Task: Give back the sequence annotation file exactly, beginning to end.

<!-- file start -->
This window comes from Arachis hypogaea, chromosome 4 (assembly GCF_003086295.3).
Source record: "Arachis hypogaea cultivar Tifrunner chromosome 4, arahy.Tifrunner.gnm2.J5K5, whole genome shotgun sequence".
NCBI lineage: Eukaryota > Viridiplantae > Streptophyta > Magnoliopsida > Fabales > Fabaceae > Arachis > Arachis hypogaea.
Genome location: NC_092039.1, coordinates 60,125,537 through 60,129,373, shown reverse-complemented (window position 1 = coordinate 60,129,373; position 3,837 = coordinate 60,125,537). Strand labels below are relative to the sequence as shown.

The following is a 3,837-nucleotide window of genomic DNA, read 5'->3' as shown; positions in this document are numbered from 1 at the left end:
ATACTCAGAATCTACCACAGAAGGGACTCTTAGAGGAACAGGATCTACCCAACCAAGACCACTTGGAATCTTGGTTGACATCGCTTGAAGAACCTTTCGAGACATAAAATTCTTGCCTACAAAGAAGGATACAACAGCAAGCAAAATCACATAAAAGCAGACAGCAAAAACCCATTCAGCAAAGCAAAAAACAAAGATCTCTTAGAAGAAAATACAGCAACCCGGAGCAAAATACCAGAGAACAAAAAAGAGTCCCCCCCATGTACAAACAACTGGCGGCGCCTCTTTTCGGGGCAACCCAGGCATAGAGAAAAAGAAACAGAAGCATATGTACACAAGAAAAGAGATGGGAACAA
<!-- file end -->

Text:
This window comes from Arachis hypogaea, chromosome 4 (assembly GCF_003086295.3).
Source record: "Arachis hypogaea cultivar Tifrunner chromosome 4, arahy.Tifrunner.gnm2.J5K5, whole genome shotgun sequence".
NCBI lineage: Eukaryota > Viridiplantae > Streptophyta > Magnoliopsida > Fabales > Fabaceae > Arachis > Arachis hypogaea.
Genome location: NC_092039.1, coordinates 60,125,537 through 60,129,373, shown reverse-complemented (window position 1 = coordinate 60,129,373; position 3,837 = coordinate 60,125,537). Strand labels below are relative to the sequence as shown.

The following is a 3,837-nucleotide window of genomic DNA, read 5'->3' as shown; positions in this document are numbered from 1 at the left end:
ATACTCAGAATCTACCACAGAAGGGACTCTTAGAGGAACAGGATCTACCCAACCAAGACCACTTGGAATCTTGGTTGACATCGCTTGAAGAACCTTTCGAGACATAAAATTCTTGCCTACAAAGAAGGATACAACAGCAAGCAAAATCACATAAAAGCAGACAGCAAAAACCCATTCAGCAAAGCAAAAAACAAAGATCTCTTAGAAGAAAATACAGCAACCCGGAGCAAAATACCAGAGAACAAAAAAGAGTCCCCCCCATGTACAAACAACTGGCGGCGCCTCTTTTCGGGGCAACCCAGGCATAGAGAAAAAGAAACAGAAGCATATGTACACAAGAAAAGAGATGGGAACAA